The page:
The core principles of Waldorf Education are that knowledge is best acquired through experimental and academic learning. Waldorf education fosters the ability to think with clarity, feel with compassion, and initiate change with confidence.
The students start the morning with Main Lesson, taught by their class teacher. Planned around a block system of three- to six-week sessions, the main lesson allows for comprehensive study of core academic subjects, including math, language arts, history, geography, and science. The intellectual, artistic, and practical realms are present in both the overall curriculum and within each lesson. For example, literacy is fostered through drama, artistic work, writing, and beautiful recitation of poetry. Math instruction is based in academic concepts which are experienced through real world application, to create a tangible understanding of the quality of numeracy.
The Grade School curriculum is interdisciplinary by design. Working alongside the class teacher, a group of specialist teachers introduces the primary school student to the other areas of the curriculum throughout the course of the day. These areas include foreign language, handwork (development of fine motor skills as well as laying the foundations for pattern recognition and coding), gardening (connecting students to the environment as well as responsible and sustainable citizenship), music, visual arts, Eurythmy, and movement and games.
A Waldorf curriculum by design is a living curriculum. Given the variables of place and time, as well as the ever-changing constellation of individuals assembled in any class community, Waldorf teachers have the freedom to add and edit as will best serve their students. Although there are certain “milestones” along the journey, rooted in the patterns of human development, the specific vehicles for learning may look different from year to year, teacher to teacher, or Waldorf school to Waldorf school.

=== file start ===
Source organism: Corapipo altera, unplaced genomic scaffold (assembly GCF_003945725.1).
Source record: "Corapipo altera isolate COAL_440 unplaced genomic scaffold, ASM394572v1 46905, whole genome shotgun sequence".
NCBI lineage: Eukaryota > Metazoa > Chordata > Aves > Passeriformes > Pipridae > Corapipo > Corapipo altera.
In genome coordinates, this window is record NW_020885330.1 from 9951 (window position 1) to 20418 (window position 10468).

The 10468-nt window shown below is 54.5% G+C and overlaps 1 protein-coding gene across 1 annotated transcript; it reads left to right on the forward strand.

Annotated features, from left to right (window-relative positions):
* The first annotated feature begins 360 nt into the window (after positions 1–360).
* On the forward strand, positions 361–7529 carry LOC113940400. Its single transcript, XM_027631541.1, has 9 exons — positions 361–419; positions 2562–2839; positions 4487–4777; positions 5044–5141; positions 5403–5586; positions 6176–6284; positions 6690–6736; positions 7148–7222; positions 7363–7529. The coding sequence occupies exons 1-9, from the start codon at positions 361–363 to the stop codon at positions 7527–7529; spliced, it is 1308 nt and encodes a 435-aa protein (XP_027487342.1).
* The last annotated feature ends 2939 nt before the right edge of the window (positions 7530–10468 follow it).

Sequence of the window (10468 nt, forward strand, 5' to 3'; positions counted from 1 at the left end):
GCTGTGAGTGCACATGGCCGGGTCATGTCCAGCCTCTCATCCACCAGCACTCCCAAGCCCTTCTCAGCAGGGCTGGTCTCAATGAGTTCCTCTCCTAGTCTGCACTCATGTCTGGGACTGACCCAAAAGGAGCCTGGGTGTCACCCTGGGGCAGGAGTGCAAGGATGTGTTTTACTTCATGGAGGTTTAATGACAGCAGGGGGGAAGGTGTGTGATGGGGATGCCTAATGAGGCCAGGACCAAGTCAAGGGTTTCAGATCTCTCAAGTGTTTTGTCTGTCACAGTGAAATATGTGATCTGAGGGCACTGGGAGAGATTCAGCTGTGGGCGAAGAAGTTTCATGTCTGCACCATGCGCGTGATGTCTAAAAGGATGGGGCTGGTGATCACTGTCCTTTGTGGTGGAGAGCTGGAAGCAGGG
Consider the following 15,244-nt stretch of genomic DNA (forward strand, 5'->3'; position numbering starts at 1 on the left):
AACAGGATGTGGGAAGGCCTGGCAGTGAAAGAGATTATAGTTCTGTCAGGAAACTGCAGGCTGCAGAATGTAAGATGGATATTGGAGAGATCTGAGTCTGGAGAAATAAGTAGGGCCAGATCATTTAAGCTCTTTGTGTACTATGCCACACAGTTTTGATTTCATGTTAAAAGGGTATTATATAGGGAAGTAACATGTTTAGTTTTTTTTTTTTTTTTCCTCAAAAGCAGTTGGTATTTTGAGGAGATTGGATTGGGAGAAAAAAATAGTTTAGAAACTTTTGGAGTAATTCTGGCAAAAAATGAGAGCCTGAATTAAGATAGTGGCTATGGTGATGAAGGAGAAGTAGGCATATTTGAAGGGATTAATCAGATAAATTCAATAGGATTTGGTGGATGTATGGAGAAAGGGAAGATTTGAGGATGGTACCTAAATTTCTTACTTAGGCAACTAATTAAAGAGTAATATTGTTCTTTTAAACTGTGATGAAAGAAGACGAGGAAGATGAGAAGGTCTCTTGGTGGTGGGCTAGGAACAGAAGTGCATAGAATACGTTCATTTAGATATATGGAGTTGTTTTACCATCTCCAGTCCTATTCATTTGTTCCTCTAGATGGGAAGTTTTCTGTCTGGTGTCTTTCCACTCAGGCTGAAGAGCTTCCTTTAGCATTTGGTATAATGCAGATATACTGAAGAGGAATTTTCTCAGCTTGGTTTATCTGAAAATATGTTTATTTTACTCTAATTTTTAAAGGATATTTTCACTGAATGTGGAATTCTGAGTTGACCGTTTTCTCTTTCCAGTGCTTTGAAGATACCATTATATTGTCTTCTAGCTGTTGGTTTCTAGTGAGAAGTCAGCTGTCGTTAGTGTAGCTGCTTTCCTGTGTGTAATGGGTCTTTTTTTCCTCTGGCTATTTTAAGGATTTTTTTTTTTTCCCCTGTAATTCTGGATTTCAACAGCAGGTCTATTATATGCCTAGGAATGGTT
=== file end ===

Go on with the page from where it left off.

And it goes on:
This is one reason a Waldorf curricular chart can only be a used as a guide, rather than turn-by-turn navigation. The other reason is the difficulty in isolating “subjects.” At the Waldorf School of Princeton, for example, lessons in sustainability or character are woven into every subject; movement is found in math classes, and math is found in movement classes. Each grade performs a class play that embodies elements from what is being studied in history, social studies, language arts, eurythmy, or music.
View our full Grade School curriculum guide here.
Our Middle School offers Waldorf Education reimagined for the students of today. Our experienced teachers determine how best to bring each subject to the 6th, 7th, and 8th grade students, and how to inspire and engage them in each lesson. Main Lesson blocks are taught by our teachers and by outside experts, based on their passion and mastery of individual subjects. Our teachers work together to interpret what each class needs and to bring the Waldorf curriculum to the students in new and exciting ways (for example, world geography taught through exploration of food cultivation and consideration of relevant issues connected to industrialization, globalization, global warming, and scarcity of resources).
Our Middle School students study additional special subjects, including orchestra, chorus, as well as extra math and language arts classes. The Cyber Civics class, a new addition to the curriculum, helps our students develop the healthy social etiquette they will need to navigate digital media so they can make safe and responsible decisions
“Today’s children need to be equipped to handle the many challenges and demands of the rapidly changing and complex world they will face as adults. The capacities they will need include a strong sense of integrity, the ability to develop relationships and to work well with others, the capacity for imagination and creative problem solving, and intellectual curiosity. Waldorf Education, with its focus on supporting the growth of all aspects of the child, is uniquely suited to support the development of these capacities, and is why my husband and I chose this education for our children.” —Janine C., former WSPschool administrator and parent